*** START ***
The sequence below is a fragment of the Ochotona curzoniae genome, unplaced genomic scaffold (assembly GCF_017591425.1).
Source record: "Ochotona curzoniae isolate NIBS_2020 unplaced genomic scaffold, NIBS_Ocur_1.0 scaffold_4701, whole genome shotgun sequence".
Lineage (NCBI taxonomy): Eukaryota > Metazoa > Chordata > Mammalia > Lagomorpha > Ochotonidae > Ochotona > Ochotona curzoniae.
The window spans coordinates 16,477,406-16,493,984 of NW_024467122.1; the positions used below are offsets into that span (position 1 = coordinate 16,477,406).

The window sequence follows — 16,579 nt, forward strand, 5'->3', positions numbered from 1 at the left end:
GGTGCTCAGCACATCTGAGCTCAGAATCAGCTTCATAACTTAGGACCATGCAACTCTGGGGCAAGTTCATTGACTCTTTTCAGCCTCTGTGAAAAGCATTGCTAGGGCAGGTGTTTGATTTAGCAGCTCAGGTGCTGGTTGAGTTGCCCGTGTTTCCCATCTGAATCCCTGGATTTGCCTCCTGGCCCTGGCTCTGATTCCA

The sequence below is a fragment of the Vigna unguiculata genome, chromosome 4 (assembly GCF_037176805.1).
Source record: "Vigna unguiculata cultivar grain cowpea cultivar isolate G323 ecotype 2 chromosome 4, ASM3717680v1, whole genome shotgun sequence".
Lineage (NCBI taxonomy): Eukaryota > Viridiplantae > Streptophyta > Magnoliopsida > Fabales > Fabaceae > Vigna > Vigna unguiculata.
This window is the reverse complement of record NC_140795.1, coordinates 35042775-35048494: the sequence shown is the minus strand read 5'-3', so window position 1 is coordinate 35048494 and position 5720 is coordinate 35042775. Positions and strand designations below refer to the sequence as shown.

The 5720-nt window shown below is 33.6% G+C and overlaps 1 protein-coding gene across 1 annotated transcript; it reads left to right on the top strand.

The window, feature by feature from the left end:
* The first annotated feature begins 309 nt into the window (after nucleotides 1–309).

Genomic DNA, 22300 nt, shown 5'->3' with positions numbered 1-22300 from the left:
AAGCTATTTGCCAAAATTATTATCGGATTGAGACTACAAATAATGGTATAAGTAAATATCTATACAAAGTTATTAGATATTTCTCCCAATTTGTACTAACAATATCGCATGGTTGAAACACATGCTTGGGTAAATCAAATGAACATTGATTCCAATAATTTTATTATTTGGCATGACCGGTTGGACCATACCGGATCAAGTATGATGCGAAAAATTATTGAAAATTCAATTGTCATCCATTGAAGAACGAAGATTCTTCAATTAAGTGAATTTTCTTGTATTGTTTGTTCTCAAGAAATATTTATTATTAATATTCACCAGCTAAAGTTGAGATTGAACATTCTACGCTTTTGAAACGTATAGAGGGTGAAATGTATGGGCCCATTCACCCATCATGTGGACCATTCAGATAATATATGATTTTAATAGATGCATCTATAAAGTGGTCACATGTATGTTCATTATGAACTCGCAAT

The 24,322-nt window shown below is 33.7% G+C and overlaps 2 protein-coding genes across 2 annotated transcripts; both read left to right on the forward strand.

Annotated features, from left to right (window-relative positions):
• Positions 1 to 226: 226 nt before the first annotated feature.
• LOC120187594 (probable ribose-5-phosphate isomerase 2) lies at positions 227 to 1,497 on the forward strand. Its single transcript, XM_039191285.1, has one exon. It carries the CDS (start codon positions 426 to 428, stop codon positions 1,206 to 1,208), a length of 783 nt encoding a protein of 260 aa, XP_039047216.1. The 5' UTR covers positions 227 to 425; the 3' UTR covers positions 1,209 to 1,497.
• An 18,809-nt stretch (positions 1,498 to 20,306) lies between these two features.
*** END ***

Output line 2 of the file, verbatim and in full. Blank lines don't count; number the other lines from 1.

Source record: "Ochotona curzoniae isolate NIBS_2020 unplaced genomic scaffold, NIBS_Ocur_1.0 scaffold_4701, whole genome shotgun sequence".